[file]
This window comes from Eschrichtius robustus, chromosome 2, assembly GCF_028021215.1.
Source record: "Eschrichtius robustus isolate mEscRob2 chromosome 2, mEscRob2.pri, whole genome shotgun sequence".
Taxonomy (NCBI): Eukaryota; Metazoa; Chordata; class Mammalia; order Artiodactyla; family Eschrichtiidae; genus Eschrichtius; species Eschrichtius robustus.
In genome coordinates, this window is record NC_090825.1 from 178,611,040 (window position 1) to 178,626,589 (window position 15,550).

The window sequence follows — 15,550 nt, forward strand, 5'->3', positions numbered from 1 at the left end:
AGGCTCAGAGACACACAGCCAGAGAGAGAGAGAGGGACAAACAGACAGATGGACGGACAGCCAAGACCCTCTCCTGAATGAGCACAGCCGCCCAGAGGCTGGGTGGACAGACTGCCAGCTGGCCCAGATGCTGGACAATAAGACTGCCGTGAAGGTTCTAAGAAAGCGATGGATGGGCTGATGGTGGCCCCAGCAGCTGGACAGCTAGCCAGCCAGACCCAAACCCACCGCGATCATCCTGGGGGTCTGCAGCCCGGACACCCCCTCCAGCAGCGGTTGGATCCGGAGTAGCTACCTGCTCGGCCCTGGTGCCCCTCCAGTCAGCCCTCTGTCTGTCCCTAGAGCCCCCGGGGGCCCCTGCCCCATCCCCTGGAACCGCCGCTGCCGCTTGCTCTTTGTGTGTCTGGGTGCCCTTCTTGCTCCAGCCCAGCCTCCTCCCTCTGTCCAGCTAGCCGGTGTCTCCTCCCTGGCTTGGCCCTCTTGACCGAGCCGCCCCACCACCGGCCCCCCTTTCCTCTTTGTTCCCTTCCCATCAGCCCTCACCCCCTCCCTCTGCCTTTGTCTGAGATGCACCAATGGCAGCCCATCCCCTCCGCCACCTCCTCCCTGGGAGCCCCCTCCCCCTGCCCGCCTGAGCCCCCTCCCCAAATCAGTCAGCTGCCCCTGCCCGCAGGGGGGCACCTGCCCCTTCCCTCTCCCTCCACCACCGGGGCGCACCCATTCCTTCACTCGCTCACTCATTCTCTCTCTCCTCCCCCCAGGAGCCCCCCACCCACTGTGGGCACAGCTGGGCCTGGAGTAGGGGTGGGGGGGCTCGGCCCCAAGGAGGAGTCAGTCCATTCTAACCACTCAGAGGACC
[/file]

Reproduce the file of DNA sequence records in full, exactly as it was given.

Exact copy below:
This window comes from Eschrichtius robustus, chromosome 2, assembly GCF_028021215.1.
Source record: "Eschrichtius robustus isolate mEscRob2 chromosome 2, mEscRob2.pri, whole genome shotgun sequence".
Taxonomy (NCBI): Eukaryota; Metazoa; Chordata; class Mammalia; order Artiodactyla; family Eschrichtiidae; genus Eschrichtius; species Eschrichtius robustus.
In genome coordinates, this window is record NC_090825.1 from 178,611,040 (window position 1) to 178,626,589 (window position 15,550).

The window sequence follows — 15,550 nt, forward strand, 5'->3', positions numbered from 1 at the left end:
AGGCTCAGAGACACACAGCCAGAGAGAGAGAGAGGGACAAACAGACAGATGGACGGACAGCCAAGACCCTCTCCTGAATGAGCACAGCCGCCCAGAGGCTGGGTGGACAGACTGCCAGCTGGCCCAGATGCTGGACAATAAGACTGCCGTGAAGGTTCTAAGAAAGCGATGGATGGGCTGATGGTGGCCCCAGCAGCTGGACAGCTAGCCAGCCAGACCCAAACCCACCGCGATCATCCTGGGGGTCTGCAGCCCGGACACCCCCTCCAGCAGCGGTTGGATCCGGAGTAGCTACCTGCTCGGCCCTGGTGCCCCTCCAGTCAGCCCTCTGTCTGTCCCTAGAGCCCCCGGGGGCCCCTGCCCCATCCCCTGGAACCGCCGCTGCCGCTTGCTCTTTGTGTGTCTGGGTGCCCTTCTTGCTCCAGCCCAGCCTCCTCCCTCTGTCCAGCTAGCCGGTGTCTCCTCCCTGGCTTGGCCCTCTTGACCGAGCCGCCCCACCACCGGCCCCCCTTTCCTCTTTGTTCCCTTCCCATCAGCCCTCACCCCCTCCCTCTGCCTTTGTCTGAGATGCACCAATGGCAGCCCATCCCCTCCGCCACCTCCTCCCTGGGAGCCCCCTCCCCCTGCCCGCCTGAGCCCCCTCCCCAAATCAGTCAGCTGCCCCTGCCCGCAGGGGGGCACCTGCCCCTTCCCTCTCCCTCCACCACCGGGGCGCACCCATTCCTTCACTCGCTCACTCATTCTCTCTCTCCTCCCCCCAGGAGCCCCCCACCCACTGTGGGCACAGCTGGGCCTGGAGTAGGGGTGGGGGGGCTCGGCCCCAAGGAGGAGTCAGTCCATTCTAACCACTCAGAGGACC